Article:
@ragnarius: that's exactly what I said. –  R. Martinho Fernandes Jan 18 '12 at 20:37
    
To bad my question was closed. I know that and array, when type casted to an int, has the same value as the address of the first element. But this was not my question.. –  ragnarius Jan 18 '12 at 20:49

The address is the same but both expressions are different. They just start at the same memory location. The types of both expressions are different.

The value of arr is of type int * and the value of &arr is of type int (*)[3].

& is the address operator and the address of an object is a pointer to that object. The pointer to an object of type int [3] is of type int (*)[3]

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As it happens, the address of the array itself and the address of its first element are numerically the same. But they have different types and behave differently in other respects. –  David Schwartz Jan 18 '12 at 20:11
    
The value of arr is of type int (&)[3] which gets "promoted" to int* since cout doesn't have an overload for arrays. –  Mooing Duck Jan 18 '12 at 20:12

The two have the same value but different types.

When it's used by itself (not the operand of & or sizeof), arr evaluates to a pointer to int holding the address of the first int in the array. &arr evaluates to a pointer to array of three ints, holding the address of the array. Since the first int in the array has to be at the very beginning of the array, those addresses must be equal.

The difference between the two becomes apparent if you do some math on the results:

arr+1 will be equal to arr + sizeof(int).

((&arr) + 1) will be equal to arr + sizeof(arr) == arr + sizeof(int) * 3

Edit: As to how/why this happens, the answer is fairly simple: because the standard says so. In particular, it says (§6.3.2.1/3):

Except when it is the operand of the sizeof operator or the unary & operator, or is a string literal used to initialize an array, an expression that has type ‘‘array of type’’ is converted to an expression with type ‘‘pointer to type’’ that points to the initial element of the array object and is not an lvalue.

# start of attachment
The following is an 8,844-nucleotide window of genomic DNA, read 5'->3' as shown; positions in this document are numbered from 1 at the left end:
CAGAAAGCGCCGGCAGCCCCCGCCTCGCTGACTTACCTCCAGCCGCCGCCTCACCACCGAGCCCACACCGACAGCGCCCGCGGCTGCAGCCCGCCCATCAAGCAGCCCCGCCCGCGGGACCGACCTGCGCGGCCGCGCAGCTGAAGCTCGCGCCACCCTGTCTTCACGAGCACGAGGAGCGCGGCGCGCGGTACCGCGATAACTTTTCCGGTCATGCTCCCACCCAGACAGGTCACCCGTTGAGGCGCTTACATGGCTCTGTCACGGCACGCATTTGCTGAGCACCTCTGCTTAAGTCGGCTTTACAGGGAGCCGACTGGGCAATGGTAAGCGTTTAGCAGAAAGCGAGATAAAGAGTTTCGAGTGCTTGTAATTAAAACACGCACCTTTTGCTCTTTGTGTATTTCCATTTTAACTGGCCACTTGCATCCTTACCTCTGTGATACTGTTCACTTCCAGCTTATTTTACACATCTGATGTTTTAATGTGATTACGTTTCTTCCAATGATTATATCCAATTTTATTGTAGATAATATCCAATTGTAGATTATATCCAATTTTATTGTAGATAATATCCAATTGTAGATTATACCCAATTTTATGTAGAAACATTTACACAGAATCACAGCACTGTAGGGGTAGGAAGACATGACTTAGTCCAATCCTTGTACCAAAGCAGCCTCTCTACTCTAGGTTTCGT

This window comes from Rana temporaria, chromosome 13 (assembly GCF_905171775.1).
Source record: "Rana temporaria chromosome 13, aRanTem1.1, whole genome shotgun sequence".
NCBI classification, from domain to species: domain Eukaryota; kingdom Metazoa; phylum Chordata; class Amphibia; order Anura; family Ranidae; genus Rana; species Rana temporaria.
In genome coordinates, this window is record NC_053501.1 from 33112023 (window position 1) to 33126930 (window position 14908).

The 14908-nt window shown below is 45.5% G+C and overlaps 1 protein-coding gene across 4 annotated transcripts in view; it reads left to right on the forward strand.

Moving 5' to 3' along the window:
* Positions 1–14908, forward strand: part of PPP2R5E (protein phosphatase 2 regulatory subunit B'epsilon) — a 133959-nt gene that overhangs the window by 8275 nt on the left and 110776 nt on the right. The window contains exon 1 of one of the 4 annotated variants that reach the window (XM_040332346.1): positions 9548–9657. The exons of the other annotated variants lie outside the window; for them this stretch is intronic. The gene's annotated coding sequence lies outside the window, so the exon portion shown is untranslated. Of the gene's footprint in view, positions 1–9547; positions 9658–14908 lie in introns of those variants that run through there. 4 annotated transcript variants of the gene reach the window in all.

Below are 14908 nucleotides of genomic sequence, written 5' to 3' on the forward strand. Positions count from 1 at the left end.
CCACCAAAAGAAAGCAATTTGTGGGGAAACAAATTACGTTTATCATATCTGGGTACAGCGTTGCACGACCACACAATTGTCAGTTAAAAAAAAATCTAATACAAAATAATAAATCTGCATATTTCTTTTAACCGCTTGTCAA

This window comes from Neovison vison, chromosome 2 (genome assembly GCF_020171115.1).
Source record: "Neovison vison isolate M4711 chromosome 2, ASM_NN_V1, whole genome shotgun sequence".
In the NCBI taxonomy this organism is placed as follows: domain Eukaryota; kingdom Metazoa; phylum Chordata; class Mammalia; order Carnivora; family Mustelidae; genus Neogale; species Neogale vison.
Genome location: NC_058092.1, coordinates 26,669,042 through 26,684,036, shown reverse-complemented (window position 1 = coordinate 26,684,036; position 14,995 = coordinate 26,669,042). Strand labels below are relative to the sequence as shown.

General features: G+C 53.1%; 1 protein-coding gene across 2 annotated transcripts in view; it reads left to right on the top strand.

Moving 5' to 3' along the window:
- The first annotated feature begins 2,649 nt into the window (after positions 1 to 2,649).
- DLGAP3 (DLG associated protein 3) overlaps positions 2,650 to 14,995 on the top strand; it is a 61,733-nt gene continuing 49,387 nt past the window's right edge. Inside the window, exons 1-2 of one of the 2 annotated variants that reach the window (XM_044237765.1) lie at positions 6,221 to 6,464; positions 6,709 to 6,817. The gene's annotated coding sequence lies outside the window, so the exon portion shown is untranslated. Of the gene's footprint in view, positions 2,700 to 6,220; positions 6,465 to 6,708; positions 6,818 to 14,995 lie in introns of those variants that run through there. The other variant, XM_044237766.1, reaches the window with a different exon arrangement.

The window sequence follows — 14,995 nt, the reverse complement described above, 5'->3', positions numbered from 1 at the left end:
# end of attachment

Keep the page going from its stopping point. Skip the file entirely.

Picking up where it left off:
[note: this particular quote is from the C99 standard, but I believe there's equivalent language in all versions of both the C and C++ standards].

In the first case (arr by itself), arr is not being used as the operand of sizeof, unary &, etc., so it is converted (not promoted) to the type "pointer to type" (in this case, "pointer to int").

In the second case (&arr), the name obviously is being used as the operand of the unary & operator -- so that conversion does not take place.

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@MooingDuck: Where do you (think you) see anything related to the address of a pointer? (hint: there's no such thing here). There's no promotion involved here either. –  Jerry Coffin Jan 18 '12 at 20:16
    
you state that arr "yields" a pointer to int, which is ambiguous, and possibly misleading. –  Mooing Duck Jan 18 '12 at 20:25
    
I am not sure I understand your quote. We are discussing the unary & operator and your quote says that "Except it is the [...] unary & operator...". –  ragnarius Jan 20 '12 at 18:02

Pointers and arrays can often be treated identically, but there are differences. A pointer does have a memory location, so you can take the address of a pointer. But an array has nothing pointing to it, at runtime. So taking the address of an array is, to the compiler, syntactically defined to be the same as the address of the first element. Which makes sense, reading that sentence aloud.

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They are not the same.

A bit more strict explanation:

arr is an lvalue of type int [3]. An attempt to use arr in some expressions like cout << arr will result in lvalue-to-rvalue conversion which, as there are no rvalues of array type, will convert it to an rvalue of type int * and with the value equal to &arr[0]. This is what you can display.

&arr is an rvalue of type int (*)[3], pointing to the array object itself. No magic here :-) This pointer points to the same address as &arr[0] because the array object and its first member start in the exact same place in the memory. That's why you have the same result when printing them.


An easy way to confirm that they are different is comparing *(arr) and *(&arr): the first is an lvalue of type int and the second is an lvalue of type int[3].